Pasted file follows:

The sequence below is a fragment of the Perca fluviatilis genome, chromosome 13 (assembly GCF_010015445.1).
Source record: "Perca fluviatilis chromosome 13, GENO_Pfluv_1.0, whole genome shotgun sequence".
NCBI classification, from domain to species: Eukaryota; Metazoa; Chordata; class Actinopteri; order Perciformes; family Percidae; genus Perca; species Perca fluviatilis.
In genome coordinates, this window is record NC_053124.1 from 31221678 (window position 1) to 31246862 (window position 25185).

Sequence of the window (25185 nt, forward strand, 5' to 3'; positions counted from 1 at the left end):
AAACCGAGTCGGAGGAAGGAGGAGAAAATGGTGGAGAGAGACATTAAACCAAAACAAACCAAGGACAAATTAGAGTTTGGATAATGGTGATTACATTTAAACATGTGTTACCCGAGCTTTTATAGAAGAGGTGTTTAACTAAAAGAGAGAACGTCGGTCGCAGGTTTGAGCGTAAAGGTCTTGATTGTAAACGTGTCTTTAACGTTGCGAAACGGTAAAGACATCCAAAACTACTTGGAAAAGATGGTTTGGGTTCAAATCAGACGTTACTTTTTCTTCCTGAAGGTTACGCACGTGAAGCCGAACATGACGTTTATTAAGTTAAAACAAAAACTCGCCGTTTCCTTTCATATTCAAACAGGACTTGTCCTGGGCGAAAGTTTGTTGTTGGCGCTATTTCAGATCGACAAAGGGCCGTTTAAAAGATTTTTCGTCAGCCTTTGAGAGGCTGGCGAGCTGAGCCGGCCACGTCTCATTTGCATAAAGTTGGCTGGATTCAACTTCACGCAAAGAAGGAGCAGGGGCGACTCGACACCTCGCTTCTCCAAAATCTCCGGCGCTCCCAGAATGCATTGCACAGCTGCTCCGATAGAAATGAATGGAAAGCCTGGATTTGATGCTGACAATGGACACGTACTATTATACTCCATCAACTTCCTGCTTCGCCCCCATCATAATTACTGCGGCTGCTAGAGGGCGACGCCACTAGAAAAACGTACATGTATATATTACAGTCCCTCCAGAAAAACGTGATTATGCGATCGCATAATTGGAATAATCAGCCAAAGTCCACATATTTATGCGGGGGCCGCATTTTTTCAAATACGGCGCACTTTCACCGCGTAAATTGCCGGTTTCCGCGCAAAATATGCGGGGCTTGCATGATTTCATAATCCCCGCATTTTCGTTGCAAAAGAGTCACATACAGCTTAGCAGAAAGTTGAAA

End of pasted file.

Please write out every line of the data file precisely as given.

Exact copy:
The sequence below is a fragment of the Perca fluviatilis genome, chromosome 13 (assembly GCF_010015445.1).
Source record: "Perca fluviatilis chromosome 13, GENO_Pfluv_1.0, whole genome shotgun sequence".
NCBI classification, from domain to species: Eukaryota; Metazoa; Chordata; class Actinopteri; order Perciformes; family Percidae; genus Perca; species Perca fluviatilis.
In genome coordinates, this window is record NC_053124.1 from 31221678 (window position 1) to 31246862 (window position 25185).

Sequence of the window (25185 nt, forward strand, 5' to 3'; positions counted from 1 at the left end):
AAACCGAGTCGGAGGAAGGAGGAGAAAATGGTGGAGAGAGACATTAAACCAAAACAAACCAAGGACAAATTAGAGTTTGGATAATGGTGATTACATTTAAACATGTGTTACCCGAGCTTTTATAGAAGAGGTGTTTAACTAAAAGAGAGAACGTCGGTCGCAGGTTTGAGCGTAAAGGTCTTGATTGTAAACGTGTCTTTAACGTTGCGAAACGGTAAAGACATCCAAAACTACTTGGAAAAGATGGTTTGGGTTCAAATCAGACGTTACTTTTTCTTCCTGAAGGTTACGCACGTGAAGCCGAACATGACGTTTATTAAGTTAAAACAAAAACTCGCCGTTTCCTTTCATATTCAAACAGGACTTGTCCTGGGCGAAAGTTTGTTGTTGGCGCTATTTCAGATCGACAAAGGGCCGTTTAAAAGATTTTTCGTCAGCCTTTGAGAGGCTGGCGAGCTGAGCCGGCCACGTCTCATTTGCATAAAGTTGGCTGGATTCAACTTCACGCAAAGAAGGAGCAGGGGCGACTCGACACCTCGCTTCTCCAAAATCTCCGGCGCTCCCAGAATGCATTGCACAGCTGCTCCGATAGAAATGAATGGAAAGCCTGGATTTGATGCTGACAATGGACACGTACTATTATACTCCATCAACTTCCTGCTTCGCCCCCATCATAATTACTGCGGCTGCTAGAGGGCGACGCCACTAGAAAAACGTACATGTATATATTACAGTCCCTCCAGAAAAACGTGATTATGCGATCGCATAATTGGAATAATCAGCCAAAGTCCACATATTTATGCGGGGGCCGCATTTTTTCAAATACGGCGCACTTTCACCGCGTAAATTGCCGGTTTCCGCGCAAAATATGCGGGGCTTGCATGATTTCATAATCCCCGCATTTTCGTTGCAAAAGAGTCACATACAGCTTAGCAGAAAGTTGAAA